Can Dogs Eat Citrus

Picture of Citrus Fruits

Most of us like citrus of some kind whether it’s oranges, lemon, or limes. What about dogs? Do they like citrus? And, more importantly, can dogs eat citrus fruits? Can they do so safely? It turns out that the fruit of some citrus is safe for dogs to eat but many dogs have an aversion to citrus. And, some parts of citrus fruit can be harmful to your dog.


The citrus family includes all kinds of favorite foods such as lemons, limes, oranges, grapefruits, pomelos, and mandarins. Along with having a pleasant fragrance, citrus fruits are known for being high in vitamin C. They also contain flavonoids and limonoids that are healthy for humans. Most of them are juicy so they can be enjoyed as beverages.

Citrus fruits are also low in carbohydrates and calories.

The exact nutritional values of citrus fruit depend on which one is being considered. Limes, for example, are loaded with vitamin C and dietary fiber. They are also a good source of calcium, iron, and copper.

Lemons are a great source of vitamin C, dietary fiber, vitamin B6, calcium, potassium, and copper. They are also a good source of thiamin, riboflavin, pantothenic acid, iron, and magnesium.

Oranges are another excellent source of vitamin C and dietary fiber. They are also a good source of thiamin, folate, and potassium.

Grapefruit is also a very good source of vitamin C and vitamin A. And, it’s a good source of dietary fiber.

On the other hand, a large amount of the calories in citrus fruits come from the sugars in the fruit.

Eating too much of some kinds of citrus can lead to problems. Eating too much citrus can lead to diarrhea, nausea, vomiting, abdominal cramping, headache, and insomnia. Citrus fruits are also high in citric acid. Eating too much citric acid can damage your tooth enamel and lead to cavities.

Can Dogs Have Citrus?

Most dogs are not very fond of sour or bitter taste of fruits such as limes and lemons. Even if they smell or lick one of these citrus fruits, if they taste it, they will usually lose interest. However, there are always a few dogs who might be interested in eating one.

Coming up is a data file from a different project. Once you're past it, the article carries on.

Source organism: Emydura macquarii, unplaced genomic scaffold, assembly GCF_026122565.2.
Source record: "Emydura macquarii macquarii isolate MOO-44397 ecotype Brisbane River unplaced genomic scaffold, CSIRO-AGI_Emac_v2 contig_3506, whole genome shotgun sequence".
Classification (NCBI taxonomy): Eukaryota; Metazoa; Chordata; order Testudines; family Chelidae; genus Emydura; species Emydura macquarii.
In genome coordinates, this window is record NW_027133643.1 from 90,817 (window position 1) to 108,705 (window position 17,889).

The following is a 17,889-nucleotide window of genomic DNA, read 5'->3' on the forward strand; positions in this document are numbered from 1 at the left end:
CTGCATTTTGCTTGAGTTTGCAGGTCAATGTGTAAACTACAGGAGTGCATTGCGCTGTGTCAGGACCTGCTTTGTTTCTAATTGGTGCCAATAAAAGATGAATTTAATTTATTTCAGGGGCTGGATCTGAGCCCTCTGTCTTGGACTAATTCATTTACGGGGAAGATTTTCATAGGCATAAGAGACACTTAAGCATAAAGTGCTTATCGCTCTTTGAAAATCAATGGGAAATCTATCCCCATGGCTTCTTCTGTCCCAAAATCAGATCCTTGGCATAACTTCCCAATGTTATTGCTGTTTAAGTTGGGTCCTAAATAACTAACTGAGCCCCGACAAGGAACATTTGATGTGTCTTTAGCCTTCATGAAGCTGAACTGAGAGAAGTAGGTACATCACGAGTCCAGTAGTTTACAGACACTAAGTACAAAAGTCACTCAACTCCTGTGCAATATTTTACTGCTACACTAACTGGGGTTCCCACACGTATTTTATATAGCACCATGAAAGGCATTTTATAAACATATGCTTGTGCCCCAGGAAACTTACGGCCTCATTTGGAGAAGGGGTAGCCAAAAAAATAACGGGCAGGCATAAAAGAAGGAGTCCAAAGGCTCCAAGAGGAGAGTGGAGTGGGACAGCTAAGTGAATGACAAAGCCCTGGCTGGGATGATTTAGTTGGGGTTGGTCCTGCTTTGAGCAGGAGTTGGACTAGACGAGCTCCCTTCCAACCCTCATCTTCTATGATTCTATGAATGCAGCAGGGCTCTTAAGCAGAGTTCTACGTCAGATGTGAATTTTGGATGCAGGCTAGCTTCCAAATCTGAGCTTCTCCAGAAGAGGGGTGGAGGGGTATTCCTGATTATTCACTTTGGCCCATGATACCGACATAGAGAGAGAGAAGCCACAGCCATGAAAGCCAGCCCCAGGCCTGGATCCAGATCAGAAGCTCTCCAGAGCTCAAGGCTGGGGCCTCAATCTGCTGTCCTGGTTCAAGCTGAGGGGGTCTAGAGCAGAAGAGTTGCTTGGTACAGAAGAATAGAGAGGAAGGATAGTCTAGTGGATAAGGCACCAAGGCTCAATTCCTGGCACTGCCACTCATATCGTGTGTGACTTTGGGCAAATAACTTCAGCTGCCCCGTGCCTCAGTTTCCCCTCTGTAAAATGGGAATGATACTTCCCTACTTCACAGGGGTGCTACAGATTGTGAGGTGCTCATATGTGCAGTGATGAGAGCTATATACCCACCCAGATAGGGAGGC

If your dog is diabetic or overweight/obese, talk to your veterinarian before giving him any citrus fruit even in small amounts. These fruits do contain natural sugars which might affect these health conditions.

If your dog wants to eat citrus, the flesh of most citrus fruits won’t harm him – in small amounts. According to veterinary sources, dogs can safely eat the flesh of oranges, tangerines, clementines, and mandarin oranges. In fact, they can eat the flesh of all kinds of oranges. Some dogs like to eat orange pieces since they are sweet compared to other kinds of citrus.

However, dogs should not eat the peel, inner rind, or seeds of oranges. These parts of the orange contain more concentrated oils and chemicals  which can be harmful to your dog.

Citrus peel is also hard to digest so it could lead to digestive problems or even a blockage.

Your dog probably won’t want to eat the flesh of lemons or limes, but if he eats a small amount, it should not harm him. However, he should not eat the peels, inner rind, or seeds or these citrus fruits either.

Dogs that eat a large amount of limes, lemons, or other citrus, even the soft flesh, can become ill. They can experience the following symptoms:

  • Diarrhea
  • Digestive upset
  • Vomiting

Some citrus peels contains the essential oils limonene and linalool, as well as a phototoxic compound known as psoralens. They can be toxic to dogs in large amounts. If your dog eats lots of citrus peel, this could be considered poisoning. Your dog could experience more serious symptoms such as:

  • Cold limbs
  • Collapse
  • Depression
  • Diarrhea
  • Excessive drooling
  • Lethargy
  • Liver failure
  • Loss of coordination
  • Low blood pressure
  • Photosensitivity
  • Rash or skin irritation
  • Sudden death
  • Tremors
  • Vomiting
  • Weakness

If you think your dog has eaten a large amount of citrus peels, contact your veterinarian immediately. The prognosis for recovery is good for most dogs especially if you contact the vet quickly.

Some citrus fruits pose a choking hazard to dogs. Many of them are about the same size as a ball or toy so dogs can try to swallow or chew them with serious results. If you give your dog citrus fruit, make sure that you cut it into small, bite-size pieces (without the peel).

How Much Citrus Can You Give Your Dog?

As we mentioned earlier, most dogs will avoid eating some of the sour/bitter citrus fruits such as lemon and lime. If you give your dog some orange pieces, only give one or two sliced, bite-size pieces. Keep in mind that citrus fruits are high in citric acid and sugars. If your dog eats a lot of citrus it can result in diarrhea and other digestive upset.

How Often Can You Give Your Dog Citrus?

If your dog likes citrus and eats small amounts without any problems, you could share some with him a couple of times per week. Remember to only give your dog small amounts. Make sure you remove the peel, rind, and seeds. It should only be given as a treat and not as a substitute for something in your dog’s normal meals.


Citrus fruits are a good source of vitamin C, dietary fiber, and other vitamins. However, most dogs are not fond of the sour/bitter taste associated with fruits such as lemon and lime. Oranges are often more popular with dogs. If your dog likes citrus fruit, you should be able to safely give your dog a few slices of the soft flesh of the fruit as long as you remove the peel, inner rind, and seeds. Giving your dog too  much citrus can lead to digestive problems or even toxicity so be careful. If your dog is diabetic or overweight/obese, talk to your veterinarian before giving him any citrus fruit, even in small amounts.



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